How to Snap a Magazine Cover Shot

Photographer Lee Cohen outlines what you need to create to cover shot.

Ditch the point-and-shoot and grab a digital SLR. The former takes fine pics, but many models fire a good second after pulling the trigger. Great photos require an immediate response.

Understand how your camera works. Set your ASA/ISO (light sensitivity) at 100 on a sunny day; 200 or 400 in flat light. Shoot at 1/800 of a second or faster to freeze action. Snow can fool a camera and look darker in photos. Try auto mode first, but if it’s too light or dark, use exposure compensation. Plus will let in more light; minus will let in less.

What will your frame consist of? Look for interesting light and composition. A useful guideline is the rule of thirds. Imagine your image split into thirds, vertically and horizontally, like a tic-tac-toe grid. Use the lines as guides for linear arrangement and the intersection points for subject matter. You can prefocus on a point of action or use autofocus to get more than one shot in quick succession.

Even pro skiers don’t always look solid, so use the terrain and your skier to anticipate the peak moment of action. Identify the points of a turn or an air when form comes together. Communication between skier and photographer is key for figuring out when and where to grab the best image.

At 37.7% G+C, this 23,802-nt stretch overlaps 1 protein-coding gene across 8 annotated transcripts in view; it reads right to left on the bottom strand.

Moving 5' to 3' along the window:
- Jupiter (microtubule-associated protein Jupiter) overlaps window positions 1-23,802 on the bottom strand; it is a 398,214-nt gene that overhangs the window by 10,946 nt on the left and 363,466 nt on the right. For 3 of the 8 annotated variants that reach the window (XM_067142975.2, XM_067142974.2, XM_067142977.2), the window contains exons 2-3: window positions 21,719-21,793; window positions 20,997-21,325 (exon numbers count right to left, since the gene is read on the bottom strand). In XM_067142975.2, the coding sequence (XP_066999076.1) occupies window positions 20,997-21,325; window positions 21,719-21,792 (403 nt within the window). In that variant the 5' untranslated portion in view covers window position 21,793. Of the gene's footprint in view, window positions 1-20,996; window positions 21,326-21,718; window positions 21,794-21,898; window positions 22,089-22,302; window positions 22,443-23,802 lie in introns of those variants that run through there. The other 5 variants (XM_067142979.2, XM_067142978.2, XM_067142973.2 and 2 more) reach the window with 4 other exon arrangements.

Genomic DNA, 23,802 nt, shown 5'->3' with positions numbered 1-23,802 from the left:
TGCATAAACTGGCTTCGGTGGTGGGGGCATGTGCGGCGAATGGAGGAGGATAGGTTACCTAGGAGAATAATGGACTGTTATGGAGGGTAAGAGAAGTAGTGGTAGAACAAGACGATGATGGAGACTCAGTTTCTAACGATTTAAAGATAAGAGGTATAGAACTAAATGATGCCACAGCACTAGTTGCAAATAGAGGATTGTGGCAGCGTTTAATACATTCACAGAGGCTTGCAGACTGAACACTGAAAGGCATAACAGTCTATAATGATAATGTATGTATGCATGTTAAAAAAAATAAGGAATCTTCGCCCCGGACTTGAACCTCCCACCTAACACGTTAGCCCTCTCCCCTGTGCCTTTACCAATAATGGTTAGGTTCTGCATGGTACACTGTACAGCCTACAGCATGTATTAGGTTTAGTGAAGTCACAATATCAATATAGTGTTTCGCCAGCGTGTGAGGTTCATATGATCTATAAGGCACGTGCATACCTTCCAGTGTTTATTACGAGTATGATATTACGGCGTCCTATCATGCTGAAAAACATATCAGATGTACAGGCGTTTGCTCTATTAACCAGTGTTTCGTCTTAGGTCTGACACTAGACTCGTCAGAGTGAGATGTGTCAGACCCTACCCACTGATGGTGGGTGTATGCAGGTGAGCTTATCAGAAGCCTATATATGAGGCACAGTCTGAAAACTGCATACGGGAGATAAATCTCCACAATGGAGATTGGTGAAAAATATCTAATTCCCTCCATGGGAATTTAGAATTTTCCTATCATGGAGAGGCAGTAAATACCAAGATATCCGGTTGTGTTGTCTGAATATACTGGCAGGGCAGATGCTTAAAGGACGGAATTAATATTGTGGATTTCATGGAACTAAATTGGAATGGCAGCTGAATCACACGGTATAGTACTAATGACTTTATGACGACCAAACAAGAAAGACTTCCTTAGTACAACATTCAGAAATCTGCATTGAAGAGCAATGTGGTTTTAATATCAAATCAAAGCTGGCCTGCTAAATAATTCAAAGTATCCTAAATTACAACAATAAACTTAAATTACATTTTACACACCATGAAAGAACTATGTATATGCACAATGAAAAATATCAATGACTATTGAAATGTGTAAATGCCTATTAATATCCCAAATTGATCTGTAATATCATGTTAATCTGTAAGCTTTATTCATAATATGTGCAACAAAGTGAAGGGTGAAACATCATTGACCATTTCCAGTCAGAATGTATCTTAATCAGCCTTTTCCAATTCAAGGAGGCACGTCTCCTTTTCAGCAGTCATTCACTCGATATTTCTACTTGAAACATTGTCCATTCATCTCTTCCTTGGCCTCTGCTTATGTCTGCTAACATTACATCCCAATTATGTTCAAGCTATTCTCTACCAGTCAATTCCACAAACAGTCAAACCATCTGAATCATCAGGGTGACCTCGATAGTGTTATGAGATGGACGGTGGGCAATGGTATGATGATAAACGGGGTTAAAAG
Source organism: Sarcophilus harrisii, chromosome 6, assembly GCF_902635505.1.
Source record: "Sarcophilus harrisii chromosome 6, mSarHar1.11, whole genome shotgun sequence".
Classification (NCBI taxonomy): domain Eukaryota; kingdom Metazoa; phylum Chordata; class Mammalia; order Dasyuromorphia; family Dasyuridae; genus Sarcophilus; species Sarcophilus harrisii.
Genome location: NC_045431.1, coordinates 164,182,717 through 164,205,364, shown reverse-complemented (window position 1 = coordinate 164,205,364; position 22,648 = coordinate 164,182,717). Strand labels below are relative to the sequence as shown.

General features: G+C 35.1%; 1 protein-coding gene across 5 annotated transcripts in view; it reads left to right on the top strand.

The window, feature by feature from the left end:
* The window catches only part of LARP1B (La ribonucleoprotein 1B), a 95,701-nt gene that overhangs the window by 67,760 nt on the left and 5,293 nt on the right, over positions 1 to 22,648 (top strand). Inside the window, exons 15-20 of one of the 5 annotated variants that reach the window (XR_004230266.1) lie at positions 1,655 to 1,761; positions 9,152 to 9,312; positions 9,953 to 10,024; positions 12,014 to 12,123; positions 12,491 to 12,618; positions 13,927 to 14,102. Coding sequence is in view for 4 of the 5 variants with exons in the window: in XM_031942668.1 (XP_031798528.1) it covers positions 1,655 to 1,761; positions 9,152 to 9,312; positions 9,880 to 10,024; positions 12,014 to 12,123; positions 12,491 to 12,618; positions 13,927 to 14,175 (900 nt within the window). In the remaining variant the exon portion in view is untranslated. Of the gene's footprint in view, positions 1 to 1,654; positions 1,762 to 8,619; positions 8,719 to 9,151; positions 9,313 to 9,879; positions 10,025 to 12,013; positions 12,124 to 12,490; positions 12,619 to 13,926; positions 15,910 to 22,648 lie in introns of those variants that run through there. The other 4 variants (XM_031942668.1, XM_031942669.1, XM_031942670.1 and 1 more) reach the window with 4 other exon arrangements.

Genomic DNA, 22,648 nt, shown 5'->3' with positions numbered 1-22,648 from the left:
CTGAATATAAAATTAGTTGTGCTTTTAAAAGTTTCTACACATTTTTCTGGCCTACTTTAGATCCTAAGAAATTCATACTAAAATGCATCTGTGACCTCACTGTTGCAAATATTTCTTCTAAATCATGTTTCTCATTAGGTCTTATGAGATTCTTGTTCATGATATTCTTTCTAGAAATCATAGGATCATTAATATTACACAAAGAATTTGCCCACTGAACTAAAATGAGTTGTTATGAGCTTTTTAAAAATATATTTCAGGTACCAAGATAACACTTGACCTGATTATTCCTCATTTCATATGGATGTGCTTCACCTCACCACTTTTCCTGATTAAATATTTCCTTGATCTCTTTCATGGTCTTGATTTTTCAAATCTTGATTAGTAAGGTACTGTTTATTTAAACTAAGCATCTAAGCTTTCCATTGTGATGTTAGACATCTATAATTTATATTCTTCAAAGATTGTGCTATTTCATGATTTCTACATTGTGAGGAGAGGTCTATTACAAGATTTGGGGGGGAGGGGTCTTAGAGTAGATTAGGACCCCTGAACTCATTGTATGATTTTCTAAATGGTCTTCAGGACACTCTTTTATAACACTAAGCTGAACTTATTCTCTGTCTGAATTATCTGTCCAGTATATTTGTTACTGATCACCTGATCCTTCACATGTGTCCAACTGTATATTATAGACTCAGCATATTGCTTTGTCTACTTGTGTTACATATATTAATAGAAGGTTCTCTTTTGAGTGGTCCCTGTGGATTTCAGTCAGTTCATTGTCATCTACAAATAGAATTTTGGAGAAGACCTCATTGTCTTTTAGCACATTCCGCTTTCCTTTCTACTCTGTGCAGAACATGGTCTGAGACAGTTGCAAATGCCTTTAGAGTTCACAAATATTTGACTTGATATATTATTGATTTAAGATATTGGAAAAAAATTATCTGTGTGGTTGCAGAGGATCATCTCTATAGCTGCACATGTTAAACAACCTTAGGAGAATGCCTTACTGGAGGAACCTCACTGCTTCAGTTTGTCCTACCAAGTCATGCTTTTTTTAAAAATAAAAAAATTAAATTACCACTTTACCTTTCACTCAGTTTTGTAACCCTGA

Nail the shot. If you don’t, there’s always Photoshop.*

Utah-based photographer Lee Cohen has shot five covers for SkiingMagazine,

*What You Shouldn’t do With Photoshop: Over-cropping. Over-adjusting color. Over-sharpening. Over-blueing the sky. Over-tilting steeps. Over-anything, really.


Dan Carr Photography Tips

How to Shoot Ski Photos from a Helicopter

The work of Whistler-based ski photographer Dan Carr has been featured in ski magazines and commercials across the world. He recently returned from a heli-skiing trip to Alaska and spoke to us about what it’s like dangling from a chopper by a harness and how you can get a bird’s eye view without a helicopter.

While perfection isn’t absolutely necessary with a shot-ski it’s nice to come as close as you can to uniformity. First, pick the number of shots you’d like to have on your ski. Four is a nice round number and a good starting point. If you must have more than four shots on your ski, by all means go for it, but cramping the ski will probably only lead to awkward shot taking and more booze on people’s faces than in their mouths. A good rule of thumb for spacing is approximately 18 to 20 inches apart. Good spacing will allow for a more comfortable forward-facing approach to the ski, which is already a difficult thing to deal with. Make marks that are centered in the ski widthwise and get ready to drill.

Do-it-Yourself Shot-Ski

Everyone should have a shot-ski at their disposal. They're versatile, classy, and always appropriate. And, best of all, easy to make. Follow these simple steps to group-drinking greatness.